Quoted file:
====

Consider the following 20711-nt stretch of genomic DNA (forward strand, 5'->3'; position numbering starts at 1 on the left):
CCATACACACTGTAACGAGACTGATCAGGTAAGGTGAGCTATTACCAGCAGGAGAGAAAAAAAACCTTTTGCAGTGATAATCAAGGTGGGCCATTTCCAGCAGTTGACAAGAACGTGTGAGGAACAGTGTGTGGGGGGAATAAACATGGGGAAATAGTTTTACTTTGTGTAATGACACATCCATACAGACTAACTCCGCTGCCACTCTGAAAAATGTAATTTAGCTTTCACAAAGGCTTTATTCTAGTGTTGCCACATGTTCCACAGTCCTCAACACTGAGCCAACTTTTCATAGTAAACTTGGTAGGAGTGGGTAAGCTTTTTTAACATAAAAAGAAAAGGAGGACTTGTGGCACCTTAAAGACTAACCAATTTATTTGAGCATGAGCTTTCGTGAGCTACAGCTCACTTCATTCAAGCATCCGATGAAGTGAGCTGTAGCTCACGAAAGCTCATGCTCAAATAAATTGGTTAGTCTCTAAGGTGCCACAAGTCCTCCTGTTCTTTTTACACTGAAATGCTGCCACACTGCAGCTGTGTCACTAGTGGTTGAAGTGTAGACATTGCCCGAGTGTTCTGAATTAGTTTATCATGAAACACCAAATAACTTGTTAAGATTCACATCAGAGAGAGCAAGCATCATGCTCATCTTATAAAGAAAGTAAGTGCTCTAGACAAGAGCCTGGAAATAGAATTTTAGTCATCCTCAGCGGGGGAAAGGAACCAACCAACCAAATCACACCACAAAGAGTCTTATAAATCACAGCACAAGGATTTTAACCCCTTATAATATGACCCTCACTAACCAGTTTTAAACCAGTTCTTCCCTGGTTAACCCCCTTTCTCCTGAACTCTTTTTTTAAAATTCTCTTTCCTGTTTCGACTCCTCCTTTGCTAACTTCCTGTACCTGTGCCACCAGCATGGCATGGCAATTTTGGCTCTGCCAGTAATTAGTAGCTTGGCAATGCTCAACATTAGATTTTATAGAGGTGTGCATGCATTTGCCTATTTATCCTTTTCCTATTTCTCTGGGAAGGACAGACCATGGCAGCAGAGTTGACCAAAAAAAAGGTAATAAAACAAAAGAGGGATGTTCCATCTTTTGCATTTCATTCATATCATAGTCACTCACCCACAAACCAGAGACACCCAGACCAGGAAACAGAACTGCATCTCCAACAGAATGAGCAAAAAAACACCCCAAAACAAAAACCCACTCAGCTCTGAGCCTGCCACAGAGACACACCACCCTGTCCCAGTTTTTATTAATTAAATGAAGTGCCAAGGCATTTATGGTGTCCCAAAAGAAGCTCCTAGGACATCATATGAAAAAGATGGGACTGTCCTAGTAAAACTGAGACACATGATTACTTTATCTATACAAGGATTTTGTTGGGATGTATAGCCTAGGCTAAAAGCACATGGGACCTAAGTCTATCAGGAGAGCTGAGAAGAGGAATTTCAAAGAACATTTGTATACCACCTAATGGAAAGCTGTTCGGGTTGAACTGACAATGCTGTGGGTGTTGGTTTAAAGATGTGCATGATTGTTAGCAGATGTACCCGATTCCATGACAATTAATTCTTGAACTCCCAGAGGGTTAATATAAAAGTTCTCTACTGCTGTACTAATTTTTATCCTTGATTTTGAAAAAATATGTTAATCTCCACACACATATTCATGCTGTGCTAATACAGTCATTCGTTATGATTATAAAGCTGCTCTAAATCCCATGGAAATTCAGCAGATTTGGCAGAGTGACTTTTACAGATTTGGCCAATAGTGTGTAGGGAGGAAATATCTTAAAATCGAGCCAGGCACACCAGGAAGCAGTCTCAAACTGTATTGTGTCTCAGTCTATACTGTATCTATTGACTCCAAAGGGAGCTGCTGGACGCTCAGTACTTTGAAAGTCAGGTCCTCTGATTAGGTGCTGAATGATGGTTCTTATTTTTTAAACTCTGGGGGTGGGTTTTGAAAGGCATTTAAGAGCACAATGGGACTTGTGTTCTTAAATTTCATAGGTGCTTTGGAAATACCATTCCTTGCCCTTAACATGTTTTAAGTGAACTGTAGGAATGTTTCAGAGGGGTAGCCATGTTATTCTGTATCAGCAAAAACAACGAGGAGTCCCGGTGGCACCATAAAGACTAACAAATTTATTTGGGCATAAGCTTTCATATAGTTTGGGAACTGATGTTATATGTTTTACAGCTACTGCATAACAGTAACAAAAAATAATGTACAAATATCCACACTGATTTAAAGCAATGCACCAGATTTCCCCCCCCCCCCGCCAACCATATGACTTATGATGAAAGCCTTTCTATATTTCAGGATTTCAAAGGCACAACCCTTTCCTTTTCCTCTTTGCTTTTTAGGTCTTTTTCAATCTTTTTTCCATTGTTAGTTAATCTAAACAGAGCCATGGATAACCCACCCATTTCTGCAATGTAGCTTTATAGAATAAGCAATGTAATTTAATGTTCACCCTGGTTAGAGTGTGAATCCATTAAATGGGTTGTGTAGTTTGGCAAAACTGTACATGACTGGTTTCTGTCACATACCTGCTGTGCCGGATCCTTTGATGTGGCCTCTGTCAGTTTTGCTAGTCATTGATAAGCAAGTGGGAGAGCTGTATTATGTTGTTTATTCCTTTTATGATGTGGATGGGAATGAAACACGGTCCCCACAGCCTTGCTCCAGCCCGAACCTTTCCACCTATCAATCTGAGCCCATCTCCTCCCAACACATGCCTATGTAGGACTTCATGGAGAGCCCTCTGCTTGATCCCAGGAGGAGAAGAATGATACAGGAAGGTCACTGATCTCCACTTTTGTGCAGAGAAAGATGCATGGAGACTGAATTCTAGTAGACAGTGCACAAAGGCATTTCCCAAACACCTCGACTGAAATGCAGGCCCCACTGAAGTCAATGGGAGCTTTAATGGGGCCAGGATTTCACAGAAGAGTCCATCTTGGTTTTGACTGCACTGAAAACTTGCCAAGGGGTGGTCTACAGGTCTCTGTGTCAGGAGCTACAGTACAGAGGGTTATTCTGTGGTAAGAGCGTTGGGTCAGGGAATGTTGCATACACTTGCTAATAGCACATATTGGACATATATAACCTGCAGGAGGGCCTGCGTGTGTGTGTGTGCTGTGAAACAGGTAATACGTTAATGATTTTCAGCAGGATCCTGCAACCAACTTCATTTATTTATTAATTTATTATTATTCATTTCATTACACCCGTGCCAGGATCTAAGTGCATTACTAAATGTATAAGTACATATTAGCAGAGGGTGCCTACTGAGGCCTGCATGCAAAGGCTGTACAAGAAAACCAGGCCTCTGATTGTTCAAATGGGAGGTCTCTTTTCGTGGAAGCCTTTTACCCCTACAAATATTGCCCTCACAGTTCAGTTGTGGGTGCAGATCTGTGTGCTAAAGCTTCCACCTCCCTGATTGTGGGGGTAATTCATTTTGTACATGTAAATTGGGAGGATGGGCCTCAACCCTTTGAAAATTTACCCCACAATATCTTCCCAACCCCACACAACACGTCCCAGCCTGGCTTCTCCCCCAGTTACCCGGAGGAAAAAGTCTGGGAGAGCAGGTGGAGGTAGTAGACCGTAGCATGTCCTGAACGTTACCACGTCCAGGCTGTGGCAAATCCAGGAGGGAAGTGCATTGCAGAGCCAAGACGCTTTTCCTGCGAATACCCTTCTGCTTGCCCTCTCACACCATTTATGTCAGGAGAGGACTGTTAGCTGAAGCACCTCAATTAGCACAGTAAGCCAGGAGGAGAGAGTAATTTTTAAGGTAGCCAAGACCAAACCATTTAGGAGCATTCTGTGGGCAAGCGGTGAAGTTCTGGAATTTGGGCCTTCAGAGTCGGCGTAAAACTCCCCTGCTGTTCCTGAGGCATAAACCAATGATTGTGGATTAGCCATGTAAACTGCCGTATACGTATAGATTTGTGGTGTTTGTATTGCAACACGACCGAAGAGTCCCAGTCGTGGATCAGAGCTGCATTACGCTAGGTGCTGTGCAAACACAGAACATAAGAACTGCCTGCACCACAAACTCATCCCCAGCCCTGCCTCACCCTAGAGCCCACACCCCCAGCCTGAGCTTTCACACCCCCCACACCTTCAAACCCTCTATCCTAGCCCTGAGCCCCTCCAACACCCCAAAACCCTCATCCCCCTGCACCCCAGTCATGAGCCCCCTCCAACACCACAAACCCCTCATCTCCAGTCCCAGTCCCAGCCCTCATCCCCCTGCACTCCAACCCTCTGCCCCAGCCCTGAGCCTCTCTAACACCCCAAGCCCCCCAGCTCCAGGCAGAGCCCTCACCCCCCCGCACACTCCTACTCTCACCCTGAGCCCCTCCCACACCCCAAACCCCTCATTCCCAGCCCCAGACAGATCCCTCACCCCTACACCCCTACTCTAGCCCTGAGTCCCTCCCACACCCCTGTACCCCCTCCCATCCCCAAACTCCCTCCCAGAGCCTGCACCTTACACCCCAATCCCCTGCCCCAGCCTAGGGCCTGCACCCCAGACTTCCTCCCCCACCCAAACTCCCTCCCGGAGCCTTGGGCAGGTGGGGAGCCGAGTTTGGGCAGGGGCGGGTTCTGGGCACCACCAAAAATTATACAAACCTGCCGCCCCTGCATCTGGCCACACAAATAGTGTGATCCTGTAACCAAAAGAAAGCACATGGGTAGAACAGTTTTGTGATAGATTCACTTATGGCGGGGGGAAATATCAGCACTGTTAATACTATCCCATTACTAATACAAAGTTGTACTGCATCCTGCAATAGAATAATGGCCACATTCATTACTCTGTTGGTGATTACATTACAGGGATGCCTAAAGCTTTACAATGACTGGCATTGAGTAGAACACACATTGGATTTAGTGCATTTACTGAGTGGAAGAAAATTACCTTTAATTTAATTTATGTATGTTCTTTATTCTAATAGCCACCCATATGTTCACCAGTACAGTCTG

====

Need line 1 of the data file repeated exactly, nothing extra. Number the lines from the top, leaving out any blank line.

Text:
Consider the following 20711-nt stretch of genomic DNA (forward strand, 5'->3'; position numbering starts at 1 on the left):